This document explains how Ledger works by following the mechanics of a single Put operation.
The Putting of a value happens in 2 major stages:
The client facing API of Ledger is defined in ledger.fidl. There are multiple methods to do put operations, with slightly different semantics. For this example we can use the FIDL method
Put(array<uint8> key, array<uint8> value) => (Status status);.
This FIDL protocol is implemented by PageImpl, which takes a generated callback type (PutCallback) used to pass the completion status back to the client.
The first step to handling the FIDL call is storing the value (which can be large, e.g. multiple GB) onto the disk. The value (which can be passed as a byte array, a VMO, or a socket) is wrapped in a DataSource. The data in the DataSource is cut in chunks (see dynamic chunking for an explanation of the idea, and the splitting implementation for details). The chunks not already on disks are then written to disk.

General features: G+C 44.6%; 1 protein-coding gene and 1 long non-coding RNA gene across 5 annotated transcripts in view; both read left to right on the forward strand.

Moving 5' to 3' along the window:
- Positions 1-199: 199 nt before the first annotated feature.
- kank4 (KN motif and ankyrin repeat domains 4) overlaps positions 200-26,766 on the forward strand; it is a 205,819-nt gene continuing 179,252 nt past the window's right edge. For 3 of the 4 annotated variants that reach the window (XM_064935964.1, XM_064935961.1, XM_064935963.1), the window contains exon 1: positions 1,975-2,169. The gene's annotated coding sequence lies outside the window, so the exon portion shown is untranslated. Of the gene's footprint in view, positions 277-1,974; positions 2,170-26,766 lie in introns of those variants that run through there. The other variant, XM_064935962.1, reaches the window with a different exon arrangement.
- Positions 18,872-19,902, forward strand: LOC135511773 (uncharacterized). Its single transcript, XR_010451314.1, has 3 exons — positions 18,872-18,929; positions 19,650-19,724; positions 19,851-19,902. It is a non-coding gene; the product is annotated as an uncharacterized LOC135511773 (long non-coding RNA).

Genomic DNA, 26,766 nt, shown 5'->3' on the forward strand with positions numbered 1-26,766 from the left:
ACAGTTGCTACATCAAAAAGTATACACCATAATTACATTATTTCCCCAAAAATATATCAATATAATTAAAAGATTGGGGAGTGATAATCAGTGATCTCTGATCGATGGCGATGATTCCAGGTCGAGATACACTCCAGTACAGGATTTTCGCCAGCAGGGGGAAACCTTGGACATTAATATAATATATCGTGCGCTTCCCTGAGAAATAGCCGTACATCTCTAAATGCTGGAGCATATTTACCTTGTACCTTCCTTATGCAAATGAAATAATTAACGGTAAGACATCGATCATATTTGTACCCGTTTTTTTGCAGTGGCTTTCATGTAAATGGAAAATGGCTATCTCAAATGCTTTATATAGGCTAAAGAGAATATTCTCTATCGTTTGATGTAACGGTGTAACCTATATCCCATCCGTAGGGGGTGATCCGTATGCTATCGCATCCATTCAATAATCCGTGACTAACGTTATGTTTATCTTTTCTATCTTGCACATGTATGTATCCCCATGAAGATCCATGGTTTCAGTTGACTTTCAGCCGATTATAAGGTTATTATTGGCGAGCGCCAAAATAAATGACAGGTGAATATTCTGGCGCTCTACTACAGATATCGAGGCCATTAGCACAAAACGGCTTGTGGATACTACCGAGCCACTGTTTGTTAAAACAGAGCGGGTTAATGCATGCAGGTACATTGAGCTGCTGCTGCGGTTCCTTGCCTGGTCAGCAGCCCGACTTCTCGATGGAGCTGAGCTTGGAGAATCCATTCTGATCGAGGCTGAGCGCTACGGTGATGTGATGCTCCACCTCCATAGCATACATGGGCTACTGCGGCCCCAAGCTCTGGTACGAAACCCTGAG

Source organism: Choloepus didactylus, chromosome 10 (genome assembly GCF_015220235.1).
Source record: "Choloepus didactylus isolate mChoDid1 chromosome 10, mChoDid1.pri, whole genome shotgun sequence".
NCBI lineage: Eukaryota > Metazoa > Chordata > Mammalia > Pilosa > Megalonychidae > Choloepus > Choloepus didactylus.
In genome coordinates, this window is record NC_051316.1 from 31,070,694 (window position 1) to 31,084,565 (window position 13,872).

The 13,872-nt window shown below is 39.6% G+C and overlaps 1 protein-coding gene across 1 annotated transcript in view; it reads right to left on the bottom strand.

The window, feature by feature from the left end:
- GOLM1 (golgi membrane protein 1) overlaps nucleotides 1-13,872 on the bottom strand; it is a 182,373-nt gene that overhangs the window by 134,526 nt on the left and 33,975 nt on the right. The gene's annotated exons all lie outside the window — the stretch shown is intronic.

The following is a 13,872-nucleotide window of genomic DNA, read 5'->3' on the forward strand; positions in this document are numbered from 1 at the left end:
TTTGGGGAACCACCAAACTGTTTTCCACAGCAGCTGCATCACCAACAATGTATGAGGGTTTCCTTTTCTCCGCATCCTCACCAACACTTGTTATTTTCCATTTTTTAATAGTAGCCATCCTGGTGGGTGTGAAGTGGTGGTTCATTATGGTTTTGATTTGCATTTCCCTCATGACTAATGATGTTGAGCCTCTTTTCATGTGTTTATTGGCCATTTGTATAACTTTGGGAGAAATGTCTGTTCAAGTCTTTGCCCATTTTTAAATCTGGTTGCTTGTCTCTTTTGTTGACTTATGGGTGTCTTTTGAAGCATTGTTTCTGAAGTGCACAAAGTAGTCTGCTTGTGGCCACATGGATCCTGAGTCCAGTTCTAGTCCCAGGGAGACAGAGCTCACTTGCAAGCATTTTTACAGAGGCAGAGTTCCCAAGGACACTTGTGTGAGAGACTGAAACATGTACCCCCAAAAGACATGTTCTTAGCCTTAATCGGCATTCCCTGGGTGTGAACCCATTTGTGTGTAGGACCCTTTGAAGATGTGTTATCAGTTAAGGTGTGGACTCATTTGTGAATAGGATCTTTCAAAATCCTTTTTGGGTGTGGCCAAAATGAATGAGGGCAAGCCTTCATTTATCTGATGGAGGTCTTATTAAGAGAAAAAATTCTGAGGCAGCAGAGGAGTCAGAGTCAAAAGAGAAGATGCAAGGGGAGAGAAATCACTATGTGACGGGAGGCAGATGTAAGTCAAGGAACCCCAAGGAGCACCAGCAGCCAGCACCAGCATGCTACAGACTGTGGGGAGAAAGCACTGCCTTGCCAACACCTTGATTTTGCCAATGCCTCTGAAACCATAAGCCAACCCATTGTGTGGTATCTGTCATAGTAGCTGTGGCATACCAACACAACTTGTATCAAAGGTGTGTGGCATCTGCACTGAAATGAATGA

Clients can register PageWatchers to observe changes to Pages. Before creating the commit, we drain the pending updates to the PageWatchers registered for the given Page connection. After draining the pending updates, we stop the BranchTracker from sending new updates until we've handled the change.
If the Put is part of a transaction, we wait for all PageWatchers to have handled the updates before continuing to the next step. The PageWatchers say that they've handled the OnChange by calling the (generated) OnChangeCallback.
All changes are first written in a Journal before being committed. This includes Put, Delete or Clear operations. Journals can be used to store transactions in progress, in which case the journal is called explicit, or to prepare a single update operation outside of a transaction (implicit journal).
Changes in journals are guaranteed to be seen together: a PageSnapshot and/or a PageWatcher will either contain/see all the changes, or none. If for some reason Ledger is unexpectedly closed, the updates added in any non completed journal are dropped.
When a transaction is completed, a commit is appended to one of the Page's heads.
The BranchTracker of the Page connection is informed of this new commit as to make sure it tracks that branch and not some other branch. Not doing so would make changes seem to “disappear” as clients would see a different branch than the one with their change. The BranchTracker then notifies the relevant registered Watchers of the change. If there are multiple heads, the MergeResolver starts the process of merging the heads.